- Find toys that can grow with your child. It is disappointing when your child is bored with their new toy within a week or two. Finding toys that can grow with your child through multiple developmental stages is a great bonus. For example, toy animals can be used during the early toddler years to learn animal sounds, and in later toddler years the animal can be used in imaginative play to act out a story.
Ideas: dolls/dollhouse, toy vehicles, cash register (initially simply pushing buttons for cause and effect learning, later playing ‘store’).
- Choose toys that look like “the real thing.” At this age, children are very interested in learning how things work, such as your cell phone, car keys, or the vacuum. Kids love toys that look like “the real thing.”
Ideas: play cookware, toy phones, cleaning toys (mop, vacuum, broom), strollers, musical instruments, child-size lawn mower.
- Find toys that keep your child active. The toddler years are important for developing both fine and gross motor skills. Providing toys that keep your child active and opportunities to develop or refine their skills is very important.
Ideas: tricycles, various sized balls, child-size basketball hoop, hula hoop, bean bags, sports equipment.
- Consider “getting ready to read” toys. Magnetic letters are a fun way to help your child become familiar with letters and identifying the sound each letter makes. Books are always a great option for gifts. Craft supplies can also be used in creative ways to help your child practice drawing and writing. Early board games can be fun and educational, as well as providing early opportunities for reciprocal social engagement and learning how to take turns.
Pre-school to age 8: Help your child imagine, learn, and have fun.
- Invest in toys for constructive play—Constructive play develops many important skills including imagination, perseverance, an understanding of spatial relationships, and fine-motor skills. Children also develop a sense of accomplishment through their success with creating elaborate structures.
Ideas: Blocks, Legos, Lincoln Logs.
- Collect household play toys—Children love to imitate their parents and adults around them. These toys provide them opportunities to “practice” and engage in hours of imaginative play.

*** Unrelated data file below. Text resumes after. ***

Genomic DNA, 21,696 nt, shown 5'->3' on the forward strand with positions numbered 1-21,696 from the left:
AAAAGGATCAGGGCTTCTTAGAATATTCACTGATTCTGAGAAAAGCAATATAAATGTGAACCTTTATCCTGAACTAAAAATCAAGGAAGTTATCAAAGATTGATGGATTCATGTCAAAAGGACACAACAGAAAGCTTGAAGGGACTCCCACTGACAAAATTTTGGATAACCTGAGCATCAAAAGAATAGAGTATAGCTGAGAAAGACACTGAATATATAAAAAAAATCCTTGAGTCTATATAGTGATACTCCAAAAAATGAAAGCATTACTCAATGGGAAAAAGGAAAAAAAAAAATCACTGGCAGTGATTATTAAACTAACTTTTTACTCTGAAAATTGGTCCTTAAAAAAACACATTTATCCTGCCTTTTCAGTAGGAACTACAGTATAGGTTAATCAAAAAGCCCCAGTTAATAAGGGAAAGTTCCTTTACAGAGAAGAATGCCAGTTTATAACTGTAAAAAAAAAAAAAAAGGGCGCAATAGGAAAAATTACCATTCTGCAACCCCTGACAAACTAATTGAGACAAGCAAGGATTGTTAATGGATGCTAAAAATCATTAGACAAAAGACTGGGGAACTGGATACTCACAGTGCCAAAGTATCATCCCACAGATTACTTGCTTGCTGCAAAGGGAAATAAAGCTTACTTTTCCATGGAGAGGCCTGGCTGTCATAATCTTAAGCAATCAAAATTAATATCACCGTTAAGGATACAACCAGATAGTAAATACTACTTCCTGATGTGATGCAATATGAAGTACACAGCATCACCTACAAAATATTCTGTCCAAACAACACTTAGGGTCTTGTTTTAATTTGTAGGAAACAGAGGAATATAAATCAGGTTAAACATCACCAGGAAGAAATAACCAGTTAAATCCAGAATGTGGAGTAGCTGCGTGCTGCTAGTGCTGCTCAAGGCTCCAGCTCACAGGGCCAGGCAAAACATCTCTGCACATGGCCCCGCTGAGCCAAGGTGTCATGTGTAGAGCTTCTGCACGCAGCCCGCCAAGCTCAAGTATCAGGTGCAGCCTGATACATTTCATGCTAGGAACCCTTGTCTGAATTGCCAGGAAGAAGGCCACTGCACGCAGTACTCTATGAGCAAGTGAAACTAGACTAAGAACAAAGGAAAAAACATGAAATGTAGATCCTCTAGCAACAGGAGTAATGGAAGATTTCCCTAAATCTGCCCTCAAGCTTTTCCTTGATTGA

Ideas: Kitchen items, play tools, cleaning toys, baby dolls, fishing equipment, dress up clothes.
- Use equipment that encourages physical activity—Physical activity is crucial for children, and with increasing “screen time”/time spent on electronics, many children lack the competence and confidence for activities because of limited experience.
Ideas: jump ropes, balls, hula hoop, baseball glove, zip-ball, skates, a bicycle, scooter.
- Find sturdy animals, dinosaurs, and vehicles—Think farm animals, zoo animals, household pets, dinosaurs. All of these animals can pair well with the building blocks, allowing your child to design elaborate scenes making farms, jungles, and zoos.
- Gather art materials—The options are endless when it comes to craft supplies. Children this age love finger paint, glitter, scissors, glue, stickers, wikki stix, crayons and markers, stencils, colored paper, and the list could go on. Don’t forget play-dough with cookie cutters or a rolling pin.
- Play simple musical instruments—A musical instrument set, rhythm sticks, a ukulele, or drums can be great for teaching interest in music and helping your child develop an understanding of rhythm.
- Choose a sturdy dollhouse—If possible, provide enough dolls to represent your family or those close to you, as well as some basic furniture. You do not need to purchase the expensive wooden dollhouses. You can create a family project putting together sturdy cardboard boxes, cutting out windows, decorating walls, and gluing on scrap fabric for carpet.
- Play simple board games and card games—age-appropriate games can teach cooperative play and social skills, as well as encouraging problem-solving and promoting learning.
With all that said, electronic and light up toys are not terrible, and I don’t want to burden you with guilt for owning them as I have such toys in my house as well. I would say, though, that some toys are more “developmentally dense” than others, and my hope is that these suggestions kick-start your thinking as you begin gift shopping. Evaluate what toys encourage exploration, creativity, motor development, problem-solving, and social interaction. Remember, play is the “work” of childhood, and good toys can help children learn many valuable skills. Lastly, don’t forget to get in there and play with your child! There is nothing better for your child than engaging in conversation and actively playing with them.
Of note: In order to provide images of favorite toys while obeying image copyright laws, Carrie became a participant in the Amazon Services LLC Associates Program, an affiliate advertising program designed to provide a means for sites to earn advertising fees by advertising and linking to amazon.com.